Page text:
Pete George has an e-mail from Peter Dunne on why he is not backing the food in schools bill:
I fully understand what is intended by this essentially laudable proposals, but I think it is fundamentally flawed for a number of reasons.
Of course, there is a significant number of children who go to school to hungry, because they have not been properly fed at home, and of course poor nutrition has an adverse effect on learning and the subsequent development of the child. That is not the issue – rather, the question is what is the best way of addressing this problem.
At one level, the idea of meals in schools is superficially attractive, but it is essentially palliative, and does little to deal with the circumstances of these children on a long term basis.
Then there is the question of which group of children should we be focusing on. After all, not all children in schools will come from the same socio-economic backgrounds. So, should such a programme be applied universally, which would be as expensive as it would be impractical, or should it be more tightly targeted?
And if so, how? Should, for example, it just apply in low decile schools, even though there will children in those schools from a higher socio-economic status who would not need such a programme?
In that event, what about low-income household children in higher decile schools? Or, to get around income definition problems, should the children of beneficiaries be the only ones eligible?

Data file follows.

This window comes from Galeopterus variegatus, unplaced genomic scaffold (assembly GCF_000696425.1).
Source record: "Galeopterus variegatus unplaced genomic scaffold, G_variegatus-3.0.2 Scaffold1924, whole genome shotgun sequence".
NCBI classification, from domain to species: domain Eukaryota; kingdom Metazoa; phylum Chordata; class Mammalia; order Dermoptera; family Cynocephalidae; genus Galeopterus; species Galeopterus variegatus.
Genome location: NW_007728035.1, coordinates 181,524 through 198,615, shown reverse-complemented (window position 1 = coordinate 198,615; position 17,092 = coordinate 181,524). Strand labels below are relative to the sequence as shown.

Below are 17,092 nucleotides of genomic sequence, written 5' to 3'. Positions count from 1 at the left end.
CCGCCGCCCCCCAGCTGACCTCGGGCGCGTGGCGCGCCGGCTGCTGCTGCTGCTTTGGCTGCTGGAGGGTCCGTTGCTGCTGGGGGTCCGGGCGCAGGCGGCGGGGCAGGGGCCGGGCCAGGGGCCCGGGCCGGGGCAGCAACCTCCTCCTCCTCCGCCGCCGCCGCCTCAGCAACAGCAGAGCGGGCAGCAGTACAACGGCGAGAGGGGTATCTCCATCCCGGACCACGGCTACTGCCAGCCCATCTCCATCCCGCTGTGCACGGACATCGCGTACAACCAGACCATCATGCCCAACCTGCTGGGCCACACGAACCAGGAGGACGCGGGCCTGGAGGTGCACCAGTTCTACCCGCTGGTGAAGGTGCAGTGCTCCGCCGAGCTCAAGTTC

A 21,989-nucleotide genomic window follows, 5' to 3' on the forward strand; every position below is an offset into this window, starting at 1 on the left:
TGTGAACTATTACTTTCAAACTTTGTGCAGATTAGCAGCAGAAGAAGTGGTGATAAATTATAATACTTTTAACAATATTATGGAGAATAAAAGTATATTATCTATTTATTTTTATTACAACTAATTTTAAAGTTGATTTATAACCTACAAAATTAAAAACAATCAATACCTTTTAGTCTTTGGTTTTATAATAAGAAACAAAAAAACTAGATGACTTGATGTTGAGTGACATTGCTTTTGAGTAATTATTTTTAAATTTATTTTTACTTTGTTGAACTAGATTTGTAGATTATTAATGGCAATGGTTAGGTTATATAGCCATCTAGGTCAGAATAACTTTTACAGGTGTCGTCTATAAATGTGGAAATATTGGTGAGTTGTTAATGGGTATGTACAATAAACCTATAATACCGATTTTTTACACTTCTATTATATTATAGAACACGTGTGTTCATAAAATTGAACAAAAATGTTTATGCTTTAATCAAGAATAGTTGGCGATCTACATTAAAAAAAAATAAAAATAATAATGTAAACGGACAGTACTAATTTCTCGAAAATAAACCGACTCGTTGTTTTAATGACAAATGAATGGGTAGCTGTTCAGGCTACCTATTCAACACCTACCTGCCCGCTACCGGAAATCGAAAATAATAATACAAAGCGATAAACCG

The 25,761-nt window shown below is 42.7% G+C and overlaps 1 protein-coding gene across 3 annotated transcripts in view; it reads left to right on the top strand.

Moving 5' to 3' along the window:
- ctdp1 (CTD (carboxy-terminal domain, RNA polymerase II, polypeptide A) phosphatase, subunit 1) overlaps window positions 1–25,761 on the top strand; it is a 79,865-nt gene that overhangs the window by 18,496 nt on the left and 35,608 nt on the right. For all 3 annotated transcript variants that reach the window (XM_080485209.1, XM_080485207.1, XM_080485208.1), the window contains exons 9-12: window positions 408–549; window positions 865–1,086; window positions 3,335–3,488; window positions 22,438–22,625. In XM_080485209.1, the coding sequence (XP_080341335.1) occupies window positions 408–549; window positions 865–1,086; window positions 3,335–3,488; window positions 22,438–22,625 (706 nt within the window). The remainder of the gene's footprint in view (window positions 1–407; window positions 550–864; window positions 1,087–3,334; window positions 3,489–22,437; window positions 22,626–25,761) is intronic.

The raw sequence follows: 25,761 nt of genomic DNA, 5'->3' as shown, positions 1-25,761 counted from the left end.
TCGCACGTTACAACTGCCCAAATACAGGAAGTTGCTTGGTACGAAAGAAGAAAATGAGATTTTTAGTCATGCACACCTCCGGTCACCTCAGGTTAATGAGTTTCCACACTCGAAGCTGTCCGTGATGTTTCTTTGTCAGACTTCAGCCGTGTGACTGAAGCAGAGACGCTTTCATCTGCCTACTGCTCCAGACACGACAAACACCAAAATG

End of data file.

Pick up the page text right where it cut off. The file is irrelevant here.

Whatever way one looks at the issue, the definitional problems are massive, and strongly suggest that such a programme would not only be unsustainable, but also impractical, and in a number of cases potentially inequitable.
That is why I take the view that a much more realistic and workable approach is to target directly, through early identification by community agencies, at risk families and to work with them to help them get the support they need to properly feed their children.
That support could take any number of forms, depending on individual circumstances, including direct assistance with the provision of food, at one end of the scale, through to such things as life skills advice on cooking, for example, and proper budget advice at the other end of the scale.
Such a targeted approach is far more likely to succeed in the long term, and benefit directly at-risk children, and would have my full support.
Sounds sensible to me. Slogans rarely make good policy.Tags: food in schools, Peter Dunne